“Better Vocational Training”

In a New York Times article by Alina Tugend, “Vocation or Exploration? Pondering the Purpose of College” she quotes Alex Tabarrok, author and associate professor at George Mason University:

“At least 40 percent of students drop out of four-year universities before graduation, and it’s even higher out of community colleges,” he said. “We have the highest college dropout rate in the industrialized world. Everyone recognizes that something is not quite right.”
Mr. Tabarrok said that we, as a country, needed to look more closely at emulating apprenticeship programs offered in European countries that turn out highly skilled workers.
“We tend to look down on vocational training in the United States, but in Europe, that’s where the majority of the kids go,” he said. “The U.S. mind-set is that there is only one road to an education and to do anything else admits defeat.”

Seventy-five percent of our high school graduates each year are not likely to earn a college baccalaureate degree. These students eventually comprise the majority of America’s front-line workforce, and the prosperity of this country depends on them. Yet, the skills they leave school with are not the skills American businesses need to return this nation to global competitiveness. Consequently, businesses are increasingly turning to multi-sensory e-Learning (full-motion video and optional word-for-word audio courseware) to effectively re-school their workforce.

Compared with other countries, American front-line workers lag far behind in the sophisticated skills needed to compete internationally: communications, math, science, conceptual thinking, flexibility, responsiveness, and technological expertise. These are skills that most front-line workers in many Asian and European countries possess, to the ultimate economic benefit of those nations. What those countries have learned about education and the workforce has been translated into comprehensive public education programs for the non-college bound student. These programs all but obliterate the conventional lines between education and training.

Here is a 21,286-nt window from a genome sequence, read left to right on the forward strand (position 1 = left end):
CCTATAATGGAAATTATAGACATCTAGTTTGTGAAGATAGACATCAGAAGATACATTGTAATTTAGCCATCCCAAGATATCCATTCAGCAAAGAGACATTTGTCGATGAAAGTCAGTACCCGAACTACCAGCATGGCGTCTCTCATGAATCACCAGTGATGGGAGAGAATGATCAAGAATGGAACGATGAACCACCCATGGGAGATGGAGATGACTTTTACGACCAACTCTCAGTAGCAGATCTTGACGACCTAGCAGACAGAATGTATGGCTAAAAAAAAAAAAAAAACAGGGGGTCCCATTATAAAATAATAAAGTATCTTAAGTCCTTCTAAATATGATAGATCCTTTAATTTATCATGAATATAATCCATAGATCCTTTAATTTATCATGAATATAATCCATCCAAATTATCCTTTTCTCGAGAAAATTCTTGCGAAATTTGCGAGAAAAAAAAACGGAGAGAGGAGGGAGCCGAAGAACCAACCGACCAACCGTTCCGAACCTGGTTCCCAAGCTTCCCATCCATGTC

In the United States, however, the educational system has not changed from that of fifty or more years ago, when most workers’ jobs were de-skilled and required little thinking. Perhaps that was appropriate for an America that led the world in a price-driven mass-production economy. People left school knowing all they would ever have to know in that environment. They did not learn how to get new information or how to continue with a program of life-long learning.

Although the world economic reality has changed greatly, neither American education nor many American businesses have kept pace. Mass production and a price-driven economy are long gone, but most organizations still segregate jobs into non-thinking and thinking jobs. The new truth is that in order to perform on an international level, front-line workers have to think. Unfortunately, most high school students in this country follow an unfocused, teacher-centered, general educational curriculum that prepares them for neither college nor a vocation.

Thanks to the evolution underway in multi-sensory e-Learning — combined with today’s TV and Games learning culture — change is on the horizon. E-Learning is now both here and destined to become prevalent. We must look to that solution in order to help us rebuild an alternate education system that will emphasize skills training (and, its graduates) in the same vein it rewards its college prep tracks.

More on Tuesday – – –

— Bill Walton, Founder
ITC Learning

www.itclearning.com/blog/ (Tuesdays & Thursdays)
e-Mail: bwalton@itclearning.com